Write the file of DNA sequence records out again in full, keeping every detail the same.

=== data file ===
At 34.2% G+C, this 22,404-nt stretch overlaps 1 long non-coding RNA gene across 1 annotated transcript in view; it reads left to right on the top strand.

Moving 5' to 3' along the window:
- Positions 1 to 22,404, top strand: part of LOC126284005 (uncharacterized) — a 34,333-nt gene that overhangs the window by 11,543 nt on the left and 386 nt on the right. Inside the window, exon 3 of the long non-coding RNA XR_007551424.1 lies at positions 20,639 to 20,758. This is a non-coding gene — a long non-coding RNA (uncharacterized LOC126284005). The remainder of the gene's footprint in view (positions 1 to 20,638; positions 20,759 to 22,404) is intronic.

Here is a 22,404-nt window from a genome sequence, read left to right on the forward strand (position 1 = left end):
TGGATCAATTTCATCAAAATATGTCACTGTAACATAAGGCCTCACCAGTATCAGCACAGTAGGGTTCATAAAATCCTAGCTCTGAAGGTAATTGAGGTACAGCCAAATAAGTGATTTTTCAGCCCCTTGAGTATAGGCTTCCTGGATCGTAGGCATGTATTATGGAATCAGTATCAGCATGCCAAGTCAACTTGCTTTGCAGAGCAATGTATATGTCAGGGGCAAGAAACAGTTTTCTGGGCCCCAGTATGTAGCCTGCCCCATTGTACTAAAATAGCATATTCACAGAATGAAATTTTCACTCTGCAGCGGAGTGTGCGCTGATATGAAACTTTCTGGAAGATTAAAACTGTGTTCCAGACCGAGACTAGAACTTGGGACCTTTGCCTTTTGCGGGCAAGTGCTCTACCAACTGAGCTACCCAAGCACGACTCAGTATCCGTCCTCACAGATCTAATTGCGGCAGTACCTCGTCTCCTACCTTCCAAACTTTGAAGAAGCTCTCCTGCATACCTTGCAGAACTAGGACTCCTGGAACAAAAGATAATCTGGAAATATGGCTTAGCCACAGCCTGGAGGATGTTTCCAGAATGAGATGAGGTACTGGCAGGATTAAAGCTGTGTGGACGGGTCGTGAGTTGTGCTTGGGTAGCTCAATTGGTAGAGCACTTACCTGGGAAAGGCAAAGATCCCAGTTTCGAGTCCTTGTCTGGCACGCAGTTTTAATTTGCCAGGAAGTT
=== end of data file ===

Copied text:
At 34.2% G+C, this 22,404-nt stretch overlaps 1 long non-coding RNA gene across 1 annotated transcript in view; it reads left to right on the top strand.

Moving 5' to 3' along the window:
- Positions 1 to 22,404, top strand: part of LOC126284005 (uncharacterized) — a 34,333-nt gene that overhangs the window by 11,543 nt on the left and 386 nt on the right. Inside the window, exon 3 of the long non-coding RNA XR_007551424.1 lies at positions 20,639 to 20,758. This is a non-coding gene — a long non-coding RNA (uncharacterized LOC126284005). The remainder of the gene's footprint in view (positions 1 to 20,638; positions 20,759 to 22,404) is intronic.

Here is a 22,404-nt window from a genome sequence, read left to right on the forward strand (position 1 = left end):
TGGATCAATTTCATCAAAATATGTCACTGTAACATAAGGCCTCACCAGTATCAGCACAGTAGGGTTCATAAAATCCTAGCTCTGAAGGTAATTGAGGTACAGCCAAATAAGTGATTTTTCAGCCCCTTGAGTATAGGCTTCCTGGATCGTAGGCATGTATTATGGAATCAGTATCAGCATGCCAAGTCAACTTGCTTTGCAGAGCAATGTATATGTCAGGGGCAAGAAACAGTTTTCTGGGCCCCAGTATGTAGCCTGCCCCATTGTACTAAAATAGCATATTCACAGAATGAAATTTTCACTCTGCAGCGGAGTGTGCGCTGATATGAAACTTTCTGGAAGATTAAAACTGTGTTCCAGACCGAGACTAGAACTTGGGACCTTTGCCTTTTGCGGGCAAGTGCTCTACCAACTGAGCTACCCAAGCACGACTCAGTATCCGTCCTCACAGATCTAATTGCGGCAGTACCTCGTCTCCTACCTTCCAAACTTTGAAGAAGCTCTCCTGCATACCTTGCAGAACTAGGACTCCTGGAACAAAAGATAATCTGGAAATATGGCTTAGCCACAGCCTGGAGGATGTTTCCAGAATGAGATGAGGTACTGGCAGGATTAAAGCTGTGTGGACGGGTCGTGAGTTGTGCTTGGGTAGCTCAATTGGTAGAGCACTTACCTGGGAAAGGCAAAGATCCCAGTTTCGAGTCCTTGTCTGGCACGCAGTTTTAATTTGCCAGGAAGTT